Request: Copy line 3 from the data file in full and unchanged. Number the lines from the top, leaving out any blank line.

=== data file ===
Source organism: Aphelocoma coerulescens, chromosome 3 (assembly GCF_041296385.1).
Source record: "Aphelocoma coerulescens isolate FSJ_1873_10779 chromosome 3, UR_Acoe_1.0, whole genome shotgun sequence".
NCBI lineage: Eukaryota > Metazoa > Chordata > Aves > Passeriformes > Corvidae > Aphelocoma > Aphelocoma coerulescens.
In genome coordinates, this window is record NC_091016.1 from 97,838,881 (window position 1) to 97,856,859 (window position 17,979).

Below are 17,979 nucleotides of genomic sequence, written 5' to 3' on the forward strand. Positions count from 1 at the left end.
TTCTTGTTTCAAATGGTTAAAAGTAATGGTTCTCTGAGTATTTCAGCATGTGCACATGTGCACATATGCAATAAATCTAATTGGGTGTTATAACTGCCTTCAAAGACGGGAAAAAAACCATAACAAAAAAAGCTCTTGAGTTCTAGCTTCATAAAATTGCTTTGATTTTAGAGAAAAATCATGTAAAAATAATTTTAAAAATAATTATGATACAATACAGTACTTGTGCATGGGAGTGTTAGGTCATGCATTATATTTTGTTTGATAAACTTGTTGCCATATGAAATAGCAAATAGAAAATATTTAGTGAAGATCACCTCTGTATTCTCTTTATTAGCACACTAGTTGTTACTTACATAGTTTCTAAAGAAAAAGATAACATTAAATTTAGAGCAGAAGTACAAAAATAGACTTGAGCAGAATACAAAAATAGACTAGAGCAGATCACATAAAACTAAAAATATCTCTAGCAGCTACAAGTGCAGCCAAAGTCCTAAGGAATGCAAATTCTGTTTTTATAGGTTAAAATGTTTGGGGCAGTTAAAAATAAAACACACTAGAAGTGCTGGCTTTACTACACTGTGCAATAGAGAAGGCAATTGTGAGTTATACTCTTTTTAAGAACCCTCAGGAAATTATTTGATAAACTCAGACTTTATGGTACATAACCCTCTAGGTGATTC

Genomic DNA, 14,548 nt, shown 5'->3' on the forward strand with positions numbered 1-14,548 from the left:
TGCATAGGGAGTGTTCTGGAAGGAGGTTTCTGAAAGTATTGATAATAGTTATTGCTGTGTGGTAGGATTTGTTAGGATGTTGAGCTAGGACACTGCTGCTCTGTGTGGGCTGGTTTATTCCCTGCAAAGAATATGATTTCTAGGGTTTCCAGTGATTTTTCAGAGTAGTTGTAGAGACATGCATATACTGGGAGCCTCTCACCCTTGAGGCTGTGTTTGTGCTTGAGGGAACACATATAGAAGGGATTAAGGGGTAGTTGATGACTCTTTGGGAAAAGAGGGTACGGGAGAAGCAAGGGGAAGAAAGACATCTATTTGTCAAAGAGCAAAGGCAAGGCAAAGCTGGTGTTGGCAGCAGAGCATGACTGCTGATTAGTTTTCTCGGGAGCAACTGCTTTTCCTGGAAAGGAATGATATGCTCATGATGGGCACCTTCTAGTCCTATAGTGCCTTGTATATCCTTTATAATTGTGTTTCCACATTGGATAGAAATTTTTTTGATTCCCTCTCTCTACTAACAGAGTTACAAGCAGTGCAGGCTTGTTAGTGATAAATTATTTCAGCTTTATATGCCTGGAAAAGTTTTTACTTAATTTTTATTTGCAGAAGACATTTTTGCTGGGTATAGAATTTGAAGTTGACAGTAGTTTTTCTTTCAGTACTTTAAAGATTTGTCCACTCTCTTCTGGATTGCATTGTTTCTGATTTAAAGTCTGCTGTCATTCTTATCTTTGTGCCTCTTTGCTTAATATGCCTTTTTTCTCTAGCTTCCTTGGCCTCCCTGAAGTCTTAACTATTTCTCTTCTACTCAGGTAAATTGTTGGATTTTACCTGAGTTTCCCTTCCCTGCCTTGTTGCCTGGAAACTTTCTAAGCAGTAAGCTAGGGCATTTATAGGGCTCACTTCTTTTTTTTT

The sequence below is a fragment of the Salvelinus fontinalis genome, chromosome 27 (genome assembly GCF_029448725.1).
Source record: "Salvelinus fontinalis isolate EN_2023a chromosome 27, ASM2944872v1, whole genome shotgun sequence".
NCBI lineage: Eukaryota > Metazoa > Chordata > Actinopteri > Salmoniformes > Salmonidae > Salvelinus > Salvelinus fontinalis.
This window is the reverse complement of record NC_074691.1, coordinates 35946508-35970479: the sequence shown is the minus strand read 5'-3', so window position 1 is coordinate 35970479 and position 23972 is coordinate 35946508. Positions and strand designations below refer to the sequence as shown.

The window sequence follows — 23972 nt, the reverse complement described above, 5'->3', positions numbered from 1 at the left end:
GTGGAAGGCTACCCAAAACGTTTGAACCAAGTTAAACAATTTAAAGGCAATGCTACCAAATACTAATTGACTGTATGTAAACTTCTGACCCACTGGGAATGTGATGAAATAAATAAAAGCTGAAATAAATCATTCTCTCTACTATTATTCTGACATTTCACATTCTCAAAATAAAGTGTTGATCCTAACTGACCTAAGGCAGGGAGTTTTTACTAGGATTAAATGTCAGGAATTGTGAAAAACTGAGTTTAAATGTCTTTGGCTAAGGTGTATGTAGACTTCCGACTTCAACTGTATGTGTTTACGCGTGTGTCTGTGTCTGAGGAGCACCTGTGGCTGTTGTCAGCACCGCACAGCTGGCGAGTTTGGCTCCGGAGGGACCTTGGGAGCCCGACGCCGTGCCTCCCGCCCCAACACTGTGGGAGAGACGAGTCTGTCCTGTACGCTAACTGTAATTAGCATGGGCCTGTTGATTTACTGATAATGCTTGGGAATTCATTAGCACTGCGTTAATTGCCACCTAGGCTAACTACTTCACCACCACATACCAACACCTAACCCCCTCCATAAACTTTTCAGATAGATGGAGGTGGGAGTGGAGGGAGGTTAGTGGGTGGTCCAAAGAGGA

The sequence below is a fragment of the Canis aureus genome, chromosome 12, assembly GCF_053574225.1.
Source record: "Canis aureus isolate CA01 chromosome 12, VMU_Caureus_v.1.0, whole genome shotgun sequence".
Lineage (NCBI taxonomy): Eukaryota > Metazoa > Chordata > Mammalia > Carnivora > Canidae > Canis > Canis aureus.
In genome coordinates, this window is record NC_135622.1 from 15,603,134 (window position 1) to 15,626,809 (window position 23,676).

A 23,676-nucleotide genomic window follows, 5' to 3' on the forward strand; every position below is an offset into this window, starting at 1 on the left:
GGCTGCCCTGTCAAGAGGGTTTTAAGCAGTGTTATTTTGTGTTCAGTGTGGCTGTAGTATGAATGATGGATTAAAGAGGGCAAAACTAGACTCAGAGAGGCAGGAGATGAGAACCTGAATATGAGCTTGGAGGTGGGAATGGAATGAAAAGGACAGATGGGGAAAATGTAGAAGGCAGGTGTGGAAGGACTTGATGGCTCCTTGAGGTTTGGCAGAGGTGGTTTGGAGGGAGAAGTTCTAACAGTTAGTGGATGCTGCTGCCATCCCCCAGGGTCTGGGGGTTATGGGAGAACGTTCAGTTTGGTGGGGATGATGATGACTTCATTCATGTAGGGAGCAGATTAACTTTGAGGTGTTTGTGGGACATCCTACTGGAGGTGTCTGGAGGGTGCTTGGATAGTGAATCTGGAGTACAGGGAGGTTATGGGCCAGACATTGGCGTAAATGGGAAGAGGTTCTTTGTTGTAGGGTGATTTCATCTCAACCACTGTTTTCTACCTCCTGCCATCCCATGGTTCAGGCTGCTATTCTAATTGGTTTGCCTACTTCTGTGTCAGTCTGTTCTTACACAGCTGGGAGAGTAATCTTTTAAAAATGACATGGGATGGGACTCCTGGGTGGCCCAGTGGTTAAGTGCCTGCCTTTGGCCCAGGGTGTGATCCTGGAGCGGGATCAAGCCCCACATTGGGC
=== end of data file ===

NCBI lineage: Eukaryota > Metazoa > Chordata > Aves > Passeriformes > Corvidae > Aphelocoma > Aphelocoma coerulescens.